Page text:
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Title: Gender, graduate education experience and career-related choices : the case of doctoral students in science and engineering in Hong Kong
Other Titles: Xing bie, yan jiu yuan jiao yu jing yan he zhi ye xuan ze : Xianggang ke xue yu gong cheng xue xi bo shi sheng de ge an yan jiu
性別, 研究院教育經驗和職業選擇 : 香港科學與工程學系博士生的個案研究
Authors: Luk, Christine Yi Lai (陸伊驪)
Department: Department of Asian and International Studies
Degree: Master of Philosophy
Issue Date: 2008
Publisher: City University of Hong Kong
Subjects: Doctoral students -- Employment -- China -- Hong Kong.
Doctoral students -- China -- Hong Kong -- Attitudes.
Notes: CityU Call Number: HD6278.C62 L85 2008
216 leaves 30 cm.
Thesis (M.Phil.)--City University of Hong Kong, 2008.
Includes bibliographical references (leaves 196-209)
Type: thesis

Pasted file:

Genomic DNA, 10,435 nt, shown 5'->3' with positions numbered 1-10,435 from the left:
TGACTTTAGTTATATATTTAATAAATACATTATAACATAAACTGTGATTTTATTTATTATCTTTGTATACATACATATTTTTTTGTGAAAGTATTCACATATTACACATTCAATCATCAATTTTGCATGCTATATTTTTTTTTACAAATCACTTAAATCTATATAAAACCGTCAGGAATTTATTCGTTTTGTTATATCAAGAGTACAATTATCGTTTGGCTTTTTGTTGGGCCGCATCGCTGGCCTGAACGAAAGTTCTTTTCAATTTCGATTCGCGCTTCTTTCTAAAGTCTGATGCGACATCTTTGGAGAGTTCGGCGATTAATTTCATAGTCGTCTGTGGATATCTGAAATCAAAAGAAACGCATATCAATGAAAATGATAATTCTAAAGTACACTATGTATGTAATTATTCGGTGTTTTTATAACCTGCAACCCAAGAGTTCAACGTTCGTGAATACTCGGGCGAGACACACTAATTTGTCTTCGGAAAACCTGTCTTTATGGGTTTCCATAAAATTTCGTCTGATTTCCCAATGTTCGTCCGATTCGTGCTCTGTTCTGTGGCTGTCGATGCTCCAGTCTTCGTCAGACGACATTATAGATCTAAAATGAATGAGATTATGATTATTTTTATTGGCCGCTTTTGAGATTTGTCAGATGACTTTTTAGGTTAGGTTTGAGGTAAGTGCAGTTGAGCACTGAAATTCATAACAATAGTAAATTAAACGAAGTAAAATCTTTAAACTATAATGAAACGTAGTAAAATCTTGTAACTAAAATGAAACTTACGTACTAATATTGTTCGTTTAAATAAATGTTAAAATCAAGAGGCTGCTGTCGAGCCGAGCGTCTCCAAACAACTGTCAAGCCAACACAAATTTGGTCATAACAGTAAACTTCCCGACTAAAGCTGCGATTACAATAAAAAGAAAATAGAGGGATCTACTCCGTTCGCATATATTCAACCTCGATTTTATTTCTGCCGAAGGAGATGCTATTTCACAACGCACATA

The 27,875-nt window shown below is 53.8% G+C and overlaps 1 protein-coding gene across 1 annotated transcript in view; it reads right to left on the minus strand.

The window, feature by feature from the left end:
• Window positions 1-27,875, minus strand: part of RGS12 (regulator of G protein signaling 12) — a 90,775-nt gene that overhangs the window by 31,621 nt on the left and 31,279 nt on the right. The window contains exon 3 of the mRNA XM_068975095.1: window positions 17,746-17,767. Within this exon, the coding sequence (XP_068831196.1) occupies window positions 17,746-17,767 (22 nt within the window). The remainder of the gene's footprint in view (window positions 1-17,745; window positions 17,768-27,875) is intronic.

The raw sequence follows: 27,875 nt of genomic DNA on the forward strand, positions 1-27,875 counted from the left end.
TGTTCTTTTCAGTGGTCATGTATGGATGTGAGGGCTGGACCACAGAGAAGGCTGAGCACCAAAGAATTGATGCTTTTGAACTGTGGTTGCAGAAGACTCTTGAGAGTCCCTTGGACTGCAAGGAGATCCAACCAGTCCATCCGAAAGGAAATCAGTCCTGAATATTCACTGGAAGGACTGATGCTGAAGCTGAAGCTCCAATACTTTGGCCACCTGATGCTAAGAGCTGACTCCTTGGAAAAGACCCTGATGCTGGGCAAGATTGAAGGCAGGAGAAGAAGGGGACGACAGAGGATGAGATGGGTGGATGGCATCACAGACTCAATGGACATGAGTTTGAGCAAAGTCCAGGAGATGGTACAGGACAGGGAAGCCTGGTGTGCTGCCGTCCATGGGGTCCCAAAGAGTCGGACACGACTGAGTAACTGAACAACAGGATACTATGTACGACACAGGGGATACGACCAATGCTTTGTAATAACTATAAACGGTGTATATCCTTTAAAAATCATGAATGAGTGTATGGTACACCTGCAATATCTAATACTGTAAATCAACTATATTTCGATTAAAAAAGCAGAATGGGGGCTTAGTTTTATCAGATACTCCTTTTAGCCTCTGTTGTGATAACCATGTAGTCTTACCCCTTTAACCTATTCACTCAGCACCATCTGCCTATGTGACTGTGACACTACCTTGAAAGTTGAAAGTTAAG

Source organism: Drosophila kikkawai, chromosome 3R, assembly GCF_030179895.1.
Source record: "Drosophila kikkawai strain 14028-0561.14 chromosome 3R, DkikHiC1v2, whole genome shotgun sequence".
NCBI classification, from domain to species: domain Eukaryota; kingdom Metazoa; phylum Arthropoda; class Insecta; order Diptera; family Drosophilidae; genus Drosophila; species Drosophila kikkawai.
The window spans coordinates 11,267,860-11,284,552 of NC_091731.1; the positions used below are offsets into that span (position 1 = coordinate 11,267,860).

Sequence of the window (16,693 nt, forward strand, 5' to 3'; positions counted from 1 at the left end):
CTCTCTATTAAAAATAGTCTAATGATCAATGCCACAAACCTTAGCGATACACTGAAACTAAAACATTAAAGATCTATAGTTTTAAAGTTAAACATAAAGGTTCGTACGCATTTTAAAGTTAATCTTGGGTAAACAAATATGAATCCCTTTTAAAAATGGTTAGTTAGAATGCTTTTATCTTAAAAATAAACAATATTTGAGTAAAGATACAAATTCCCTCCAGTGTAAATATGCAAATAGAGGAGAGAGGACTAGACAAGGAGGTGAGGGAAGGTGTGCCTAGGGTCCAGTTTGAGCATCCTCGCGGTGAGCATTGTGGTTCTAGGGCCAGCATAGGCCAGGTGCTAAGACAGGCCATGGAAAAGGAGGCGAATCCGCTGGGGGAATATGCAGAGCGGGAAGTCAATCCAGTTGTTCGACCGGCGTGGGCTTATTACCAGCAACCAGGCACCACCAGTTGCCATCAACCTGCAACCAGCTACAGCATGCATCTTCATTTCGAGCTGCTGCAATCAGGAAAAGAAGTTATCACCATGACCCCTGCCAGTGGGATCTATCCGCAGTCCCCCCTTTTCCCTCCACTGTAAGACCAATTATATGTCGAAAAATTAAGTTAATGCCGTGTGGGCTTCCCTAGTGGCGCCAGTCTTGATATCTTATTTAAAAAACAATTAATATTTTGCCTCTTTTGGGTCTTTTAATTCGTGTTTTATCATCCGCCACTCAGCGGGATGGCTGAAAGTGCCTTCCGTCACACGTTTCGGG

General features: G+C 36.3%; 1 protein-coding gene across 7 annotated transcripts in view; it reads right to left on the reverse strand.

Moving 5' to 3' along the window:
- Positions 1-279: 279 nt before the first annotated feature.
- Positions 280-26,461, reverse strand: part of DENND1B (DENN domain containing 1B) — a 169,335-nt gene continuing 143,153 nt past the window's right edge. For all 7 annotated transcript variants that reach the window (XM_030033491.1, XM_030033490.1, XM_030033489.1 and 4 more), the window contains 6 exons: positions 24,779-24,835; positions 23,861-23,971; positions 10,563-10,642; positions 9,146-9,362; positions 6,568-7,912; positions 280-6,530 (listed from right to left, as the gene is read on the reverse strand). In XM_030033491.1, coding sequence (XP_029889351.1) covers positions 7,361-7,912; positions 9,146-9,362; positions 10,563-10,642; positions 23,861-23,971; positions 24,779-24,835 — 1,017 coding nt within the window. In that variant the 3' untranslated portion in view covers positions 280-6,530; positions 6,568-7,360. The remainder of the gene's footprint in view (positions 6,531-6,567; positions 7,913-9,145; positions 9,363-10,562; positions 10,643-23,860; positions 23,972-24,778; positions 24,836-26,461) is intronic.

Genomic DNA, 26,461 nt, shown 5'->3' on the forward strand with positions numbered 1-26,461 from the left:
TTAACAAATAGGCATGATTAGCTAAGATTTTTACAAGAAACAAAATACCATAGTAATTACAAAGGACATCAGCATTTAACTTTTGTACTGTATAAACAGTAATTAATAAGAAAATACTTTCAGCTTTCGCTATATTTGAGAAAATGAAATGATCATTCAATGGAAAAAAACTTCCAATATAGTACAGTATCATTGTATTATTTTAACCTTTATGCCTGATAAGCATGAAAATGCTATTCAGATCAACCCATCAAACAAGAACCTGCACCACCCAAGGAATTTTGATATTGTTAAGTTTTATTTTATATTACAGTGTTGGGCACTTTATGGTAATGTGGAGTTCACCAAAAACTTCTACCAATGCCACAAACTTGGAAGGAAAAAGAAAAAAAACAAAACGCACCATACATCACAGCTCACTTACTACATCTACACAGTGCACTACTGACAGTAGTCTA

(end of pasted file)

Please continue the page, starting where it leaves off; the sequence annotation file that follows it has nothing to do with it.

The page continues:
Abstract: This research compares and contrasts the graduate educational experiences and the career aspirations of male and female doctoral students in Science and Engineering (S&E) disciplines in Hong Kong. The purpose is to get a better understanding of what contributes to the persistent under-representation of women in S&E, a research area of social, economic and epistemological importance, both locally and globally. Twenty doctoral students from Hong Kong and Mainland China were recruited for this study by snowball sampling. The primary data-collection method was by way of face-to-face, unstructured interviews. The bifurcated deficit/different framework devised by Sonnert is employed to conceptualize the research problem. The results indicate that doctoral education in S&E is a gendered process, where male and female doctoral students reported vastly different experiences in the relationships with academic supervisors and faculty. Essentially, women doctoral students are less likely to reap the benefits of developing close working relationships with their supervisors and faculty, who are predominantly male while male doctoral students are working shoulder to shoulder with their male teachers and junior fellows, weaving a fabric of “brotherly comradeship” in the practice of mentoring, role modeling and academic grooming exercises such as participation in study groups and conference meetings. Gender is also a mediating factor affecting the peer interaction process, by which male doctoral displayed biased attitudes to their female peers. The gender-differentiated graduate experience shapes the career aspiration of the graduating doctoral students in S&E as the majority of male respondents favor research-oriented career path over teaching-oriented path, while the reverse pattern holds true for women. The gender divergence in the aspired career path contributes to the gender disparity in career achievement in S&E as a premature specialization in teaching restricts the career possibilities of women in S&E, where much emphasis is put on research than teaching. By examining gender differences in doctoral educational experience and career preparation, the current study contributes to the literature of women in S&E by making explicit the mechanism through which gender disparity in S&E is perpetuated. A better understanding of the mechanisms of educational and occupational sex segregation in S&E is likely to shed light on the problem of under-representation of women in S&E, which in turn can also help us understand what stands in the way of achieving gender equity in high-status occupations.
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